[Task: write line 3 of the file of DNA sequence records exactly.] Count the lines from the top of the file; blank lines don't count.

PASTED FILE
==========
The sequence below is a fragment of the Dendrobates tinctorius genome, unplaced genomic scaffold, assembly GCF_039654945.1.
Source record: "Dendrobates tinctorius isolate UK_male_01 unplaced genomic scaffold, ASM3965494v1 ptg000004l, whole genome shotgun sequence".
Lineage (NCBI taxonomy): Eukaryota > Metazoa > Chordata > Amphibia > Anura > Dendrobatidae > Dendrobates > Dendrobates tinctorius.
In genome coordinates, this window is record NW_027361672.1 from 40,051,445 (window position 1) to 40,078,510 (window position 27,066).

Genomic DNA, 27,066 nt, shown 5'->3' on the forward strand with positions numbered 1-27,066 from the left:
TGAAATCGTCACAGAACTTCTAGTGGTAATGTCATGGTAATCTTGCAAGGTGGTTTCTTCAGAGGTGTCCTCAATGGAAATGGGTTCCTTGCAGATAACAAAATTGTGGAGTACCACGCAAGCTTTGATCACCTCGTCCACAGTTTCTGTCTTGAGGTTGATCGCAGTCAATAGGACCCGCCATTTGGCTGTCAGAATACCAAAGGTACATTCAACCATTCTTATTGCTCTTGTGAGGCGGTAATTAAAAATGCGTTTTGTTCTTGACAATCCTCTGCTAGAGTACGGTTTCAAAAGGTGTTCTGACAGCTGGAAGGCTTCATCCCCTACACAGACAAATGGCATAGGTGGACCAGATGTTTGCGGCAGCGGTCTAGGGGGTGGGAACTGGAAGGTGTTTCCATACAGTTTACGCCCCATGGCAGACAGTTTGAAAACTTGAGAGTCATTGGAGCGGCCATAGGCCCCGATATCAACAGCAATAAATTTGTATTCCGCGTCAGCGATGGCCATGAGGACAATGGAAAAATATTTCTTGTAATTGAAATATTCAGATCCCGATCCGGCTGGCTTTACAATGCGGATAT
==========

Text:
Lineage (NCBI taxonomy): Eukaryota > Metazoa > Chordata > Amphibia > Anura > Dendrobatidae > Dendrobates > Dendrobates tinctorius.